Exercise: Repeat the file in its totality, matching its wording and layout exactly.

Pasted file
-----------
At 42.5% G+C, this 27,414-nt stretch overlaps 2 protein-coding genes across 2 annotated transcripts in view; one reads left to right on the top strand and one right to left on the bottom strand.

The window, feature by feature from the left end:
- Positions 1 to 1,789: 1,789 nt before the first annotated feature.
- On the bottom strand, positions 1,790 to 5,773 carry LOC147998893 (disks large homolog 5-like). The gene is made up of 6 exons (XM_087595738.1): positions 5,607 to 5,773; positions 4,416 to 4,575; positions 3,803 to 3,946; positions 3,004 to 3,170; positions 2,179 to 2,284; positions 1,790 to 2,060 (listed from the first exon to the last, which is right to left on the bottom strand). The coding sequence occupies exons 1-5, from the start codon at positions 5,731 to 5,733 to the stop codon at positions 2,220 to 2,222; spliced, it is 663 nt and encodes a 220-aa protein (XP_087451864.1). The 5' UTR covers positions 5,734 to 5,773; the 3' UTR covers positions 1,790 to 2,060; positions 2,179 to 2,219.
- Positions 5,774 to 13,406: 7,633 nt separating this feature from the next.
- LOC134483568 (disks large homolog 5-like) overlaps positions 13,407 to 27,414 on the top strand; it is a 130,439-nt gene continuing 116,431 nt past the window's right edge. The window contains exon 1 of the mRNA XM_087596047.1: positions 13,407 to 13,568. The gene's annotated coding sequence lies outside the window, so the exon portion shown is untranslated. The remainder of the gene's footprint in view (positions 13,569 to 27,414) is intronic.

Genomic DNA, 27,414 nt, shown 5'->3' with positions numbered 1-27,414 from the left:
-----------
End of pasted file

At 42.5% G+C, this 27,414-nt stretch overlaps 2 protein-coding genes across 2 annotated transcripts in view; one reads left to right on the top strand and one right to left on the bottom strand.

The window, feature by feature from the left end:
- Positions 1 to 1,789: 1,789 nt before the first annotated feature.
- On the bottom strand, positions 1,790 to 5,773 carry LOC147998893 (disks large homolog 5-like). The gene is made up of 6 exons (XM_087595738.1): positions 5,607 to 5,773; positions 4,416 to 4,575; positions 3,803 to 3,946; positions 3,004 to 3,170; positions 2,179 to 2,284; positions 1,790 to 2,060 (listed from the first exon to the last, which is right to left on the bottom strand). The coding sequence occupies exons 1-5, from the start codon at positions 5,731 to 5,733 to the stop codon at positions 2,220 to 2,222; spliced, it is 663 nt and encodes a 220-aa protein (XP_087451864.1). The 5' UTR covers positions 5,734 to 5,773; the 3' UTR covers positions 1,790 to 2,060; positions 2,179 to 2,219.
- Positions 5,774 to 13,406: 7,633 nt separating this feature from the next.
- LOC134483568 (disks large homolog 5-like) overlaps positions 13,407 to 27,414 on the top strand; it is a 130,439-nt gene continuing 116,431 nt past the window's right edge. The window contains exon 1 of the mRNA XM_087596047.1: positions 13,407 to 13,568. The gene's annotated coding sequence lies outside the window, so the exon portion shown is untranslated. The remainder of the gene's footprint in view (positions 13,569 to 27,414) is intronic.

Genomic DNA, 27,414 nt, shown 5'->3' with positions numbered 1-27,414 from the left: